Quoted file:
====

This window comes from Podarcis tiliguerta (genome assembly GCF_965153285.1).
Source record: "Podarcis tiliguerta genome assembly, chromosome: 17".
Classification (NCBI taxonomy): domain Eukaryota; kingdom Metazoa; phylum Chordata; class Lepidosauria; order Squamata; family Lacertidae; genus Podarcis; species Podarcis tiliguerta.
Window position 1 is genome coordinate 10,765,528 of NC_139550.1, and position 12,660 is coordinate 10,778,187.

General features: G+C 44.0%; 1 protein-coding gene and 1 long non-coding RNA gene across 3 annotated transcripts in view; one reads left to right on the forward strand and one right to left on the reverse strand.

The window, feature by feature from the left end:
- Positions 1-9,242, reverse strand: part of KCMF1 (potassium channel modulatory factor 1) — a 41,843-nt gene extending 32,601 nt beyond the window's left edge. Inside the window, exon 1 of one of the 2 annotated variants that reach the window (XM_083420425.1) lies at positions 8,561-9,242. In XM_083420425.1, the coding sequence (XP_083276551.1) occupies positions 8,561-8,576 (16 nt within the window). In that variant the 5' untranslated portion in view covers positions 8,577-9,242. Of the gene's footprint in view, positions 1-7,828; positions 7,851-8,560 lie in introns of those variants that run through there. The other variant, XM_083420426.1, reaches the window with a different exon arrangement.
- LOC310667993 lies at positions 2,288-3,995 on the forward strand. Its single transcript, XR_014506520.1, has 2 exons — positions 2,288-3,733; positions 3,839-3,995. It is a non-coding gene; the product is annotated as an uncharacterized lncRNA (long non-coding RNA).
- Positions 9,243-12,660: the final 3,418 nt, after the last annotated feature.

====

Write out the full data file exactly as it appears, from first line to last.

This window comes from Podarcis tiliguerta (genome assembly GCF_965153285.1).
Source record: "Podarcis tiliguerta genome assembly, chromosome: 17".
Classification (NCBI taxonomy): domain Eukaryota; kingdom Metazoa; phylum Chordata; class Lepidosauria; order Squamata; family Lacertidae; genus Podarcis; species Podarcis tiliguerta.
Window position 1 is genome coordinate 10,765,528 of NC_139550.1, and position 12,660 is coordinate 10,778,187.

General features: G+C 44.0%; 1 protein-coding gene and 1 long non-coding RNA gene across 3 annotated transcripts in view; one reads left to right on the forward strand and one right to left on the reverse strand.

The window, feature by feature from the left end:
- Positions 1-9,242, reverse strand: part of KCMF1 (potassium channel modulatory factor 1) — a 41,843-nt gene extending 32,601 nt beyond the window's left edge. Inside the window, exon 1 of one of the 2 annotated variants that reach the window (XM_083420425.1) lies at positions 8,561-9,242. In XM_083420425.1, the coding sequence (XP_083276551.1) occupies positions 8,561-8,576 (16 nt within the window). In that variant the 5' untranslated portion in view covers positions 8,577-9,242. Of the gene's footprint in view, positions 1-7,828; positions 7,851-8,560 lie in introns of those variants that run through there. The other variant, XM_083420426.1, reaches the window with a different exon arrangement.
- LOC310667993 lies at positions 2,288-3,995 on the forward strand. Its single transcript, XR_014506520.1, has 2 exons — positions 2,288-3,733; positions 3,839-3,995. It is a non-coding gene; the product is annotated as an uncharacterized lncRNA (long non-coding RNA).
- Positions 9,243-12,660: the final 3,418 nt, after the last annotated feature.